Bad Credit Boot Camp

An OppLoans Guide to Understanding Your Credit, Credit Report, and Credit Score.


Chapter 2. How to build credit when you don’t have any

If you’ve never taken out a loan, had a credit card or put utilities in your own name before, you probably don’t have much of a credit history. You might think this is a good thing – no credit usually equals no debt, after all – but in some cases, having zero credit can be just as hard has having terrible credit. Lenders are hesitant to loan money to someone with no credit history because there’s no way for them to know whether or not you’ll be able to pay it back in a timely fashion. However, if you’re in this situation, don’t panic. When it comes to credit, everyone starts from nothing, and there are plenty of easy ways to build credit without too much risk.

Secured Credit Cards

Signing up for a secured credit card is one of the easiest ways to build credit if you have none. Pretty much anyone, regardless of their credit score, can sign up for a secured credit card so long as they pay a cash deposit, which will serve as both collateral and, in some cases, set your credit limit. Depending on the card, your deposit amount can vary, but in general, your credit limit will be about double what your deposit is. In other words, if you deposit $50, your credit limit will be $100. Some issuers require the entire line of credit as a deposit – so if you want a $400 credit limit, you’ll need to make a $400 deposit – but some only require a fraction of the overall credit limit, it all depends on the issuer.14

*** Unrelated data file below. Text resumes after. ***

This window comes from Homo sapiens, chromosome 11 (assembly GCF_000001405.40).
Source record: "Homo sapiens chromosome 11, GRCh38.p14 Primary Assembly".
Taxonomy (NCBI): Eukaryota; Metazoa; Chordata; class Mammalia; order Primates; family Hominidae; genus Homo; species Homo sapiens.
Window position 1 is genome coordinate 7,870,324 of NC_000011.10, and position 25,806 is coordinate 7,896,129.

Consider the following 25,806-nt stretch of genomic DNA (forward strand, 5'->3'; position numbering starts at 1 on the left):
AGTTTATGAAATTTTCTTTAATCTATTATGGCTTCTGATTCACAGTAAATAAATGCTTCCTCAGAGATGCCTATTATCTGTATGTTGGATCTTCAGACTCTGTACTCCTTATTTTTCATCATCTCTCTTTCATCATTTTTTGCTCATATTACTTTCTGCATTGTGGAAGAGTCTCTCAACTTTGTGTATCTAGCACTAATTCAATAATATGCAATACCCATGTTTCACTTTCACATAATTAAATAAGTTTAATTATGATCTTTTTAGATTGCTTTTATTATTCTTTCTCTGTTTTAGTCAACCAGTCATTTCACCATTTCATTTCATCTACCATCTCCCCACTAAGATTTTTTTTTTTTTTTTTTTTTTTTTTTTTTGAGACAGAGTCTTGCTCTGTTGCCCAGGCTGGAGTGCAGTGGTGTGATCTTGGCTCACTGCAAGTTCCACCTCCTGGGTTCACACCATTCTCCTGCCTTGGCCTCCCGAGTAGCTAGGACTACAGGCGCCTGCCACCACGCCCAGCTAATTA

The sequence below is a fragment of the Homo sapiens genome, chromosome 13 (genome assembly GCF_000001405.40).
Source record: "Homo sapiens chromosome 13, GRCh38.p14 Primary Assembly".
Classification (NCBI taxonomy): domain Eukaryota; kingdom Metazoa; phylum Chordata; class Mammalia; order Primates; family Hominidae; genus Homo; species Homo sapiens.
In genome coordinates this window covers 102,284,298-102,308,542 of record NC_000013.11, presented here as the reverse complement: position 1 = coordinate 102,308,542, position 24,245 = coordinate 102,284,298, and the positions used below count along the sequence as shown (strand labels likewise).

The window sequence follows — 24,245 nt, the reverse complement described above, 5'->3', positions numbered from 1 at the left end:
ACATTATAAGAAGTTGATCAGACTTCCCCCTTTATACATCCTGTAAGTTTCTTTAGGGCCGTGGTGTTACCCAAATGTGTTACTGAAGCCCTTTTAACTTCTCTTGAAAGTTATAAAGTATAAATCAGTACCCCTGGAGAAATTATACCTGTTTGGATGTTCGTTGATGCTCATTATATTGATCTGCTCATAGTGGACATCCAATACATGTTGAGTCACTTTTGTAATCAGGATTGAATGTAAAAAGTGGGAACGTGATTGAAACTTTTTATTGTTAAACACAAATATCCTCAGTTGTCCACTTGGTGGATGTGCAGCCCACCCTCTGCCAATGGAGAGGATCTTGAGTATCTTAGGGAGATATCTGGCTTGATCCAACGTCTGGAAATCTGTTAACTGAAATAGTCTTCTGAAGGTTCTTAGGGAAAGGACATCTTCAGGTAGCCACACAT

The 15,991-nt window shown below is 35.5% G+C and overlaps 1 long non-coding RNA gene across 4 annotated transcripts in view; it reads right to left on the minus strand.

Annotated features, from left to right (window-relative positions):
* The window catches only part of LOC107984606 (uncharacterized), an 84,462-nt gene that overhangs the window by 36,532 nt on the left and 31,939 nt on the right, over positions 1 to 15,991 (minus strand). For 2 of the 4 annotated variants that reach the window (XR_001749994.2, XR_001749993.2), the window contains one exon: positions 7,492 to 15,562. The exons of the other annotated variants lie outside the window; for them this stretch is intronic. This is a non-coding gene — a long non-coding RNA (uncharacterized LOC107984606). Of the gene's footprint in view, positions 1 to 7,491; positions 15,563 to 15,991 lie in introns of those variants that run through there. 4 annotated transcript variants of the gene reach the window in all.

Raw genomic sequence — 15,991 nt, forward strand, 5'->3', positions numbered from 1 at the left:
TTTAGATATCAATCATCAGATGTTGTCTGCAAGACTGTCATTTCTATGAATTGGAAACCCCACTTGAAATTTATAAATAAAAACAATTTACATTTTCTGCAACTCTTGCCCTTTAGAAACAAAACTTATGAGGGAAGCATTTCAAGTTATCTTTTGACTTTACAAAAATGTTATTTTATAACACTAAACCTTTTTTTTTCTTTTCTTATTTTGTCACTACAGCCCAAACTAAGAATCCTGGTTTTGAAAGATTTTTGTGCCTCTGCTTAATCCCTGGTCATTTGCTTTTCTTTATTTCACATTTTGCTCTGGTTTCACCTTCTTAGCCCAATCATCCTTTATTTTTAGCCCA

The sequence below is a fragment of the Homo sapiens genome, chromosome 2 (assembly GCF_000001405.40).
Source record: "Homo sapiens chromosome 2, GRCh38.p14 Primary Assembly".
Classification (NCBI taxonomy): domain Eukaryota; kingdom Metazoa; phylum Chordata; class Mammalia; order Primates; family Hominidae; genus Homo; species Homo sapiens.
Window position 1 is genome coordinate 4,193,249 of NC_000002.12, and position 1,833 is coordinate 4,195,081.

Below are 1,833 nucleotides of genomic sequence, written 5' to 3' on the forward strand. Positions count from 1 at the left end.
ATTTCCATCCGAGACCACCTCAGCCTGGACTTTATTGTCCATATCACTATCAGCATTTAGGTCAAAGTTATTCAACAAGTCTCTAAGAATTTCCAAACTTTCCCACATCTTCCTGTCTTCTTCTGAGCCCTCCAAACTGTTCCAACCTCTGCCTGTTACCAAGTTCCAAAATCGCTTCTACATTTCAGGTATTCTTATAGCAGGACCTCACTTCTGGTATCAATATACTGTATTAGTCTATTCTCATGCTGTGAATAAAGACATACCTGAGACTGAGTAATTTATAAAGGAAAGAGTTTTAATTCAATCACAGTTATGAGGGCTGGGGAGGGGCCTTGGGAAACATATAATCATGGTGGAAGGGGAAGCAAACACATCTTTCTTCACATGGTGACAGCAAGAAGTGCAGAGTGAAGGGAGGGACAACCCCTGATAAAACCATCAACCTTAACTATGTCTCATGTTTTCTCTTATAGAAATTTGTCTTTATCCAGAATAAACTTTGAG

Not every bank offers secured credit cards, and not all secured credit cards are created equal. There are a lot of good ones out there, but be aware that many charge a plethora of fees, from application fees a required monthly insurance policy that can really drive up the price of card membership. On top of that, most secured cards have an annual fee and can carry some pretty hefty interest rates.

In order to use a secured credit card to build credit, you will need to pay it off in full every month. Several months of on time, full payments will significantly improve your credit score, and due to the high-interest rates most of these cards carry, you probably won’t want to keep any kind of balance on one.

“You want to start by either applying for a secured card or a store card. It does not matter what the credit limit is, so do not stress over that. Make sure when you get a new credit card account you use it and pay it on time. Keep the balance below 10% or less of the credit limit. You should treat the credit cards as an investment into your credit future.”

-Credit expert Jeane Kelly-

Lucy Luzarony Josiah Nelson – 

“Secured cards offer the advantage of almost guaranteed approval, but the downside is that your money will be tied up for a long period of time. Look for cards that “graduate” after a year or so. Graduating means they give you your deposit back but you keep the card & credit limit. Some secured cards that graduate are Bank of America, Discover and Capital One.”

< back | next >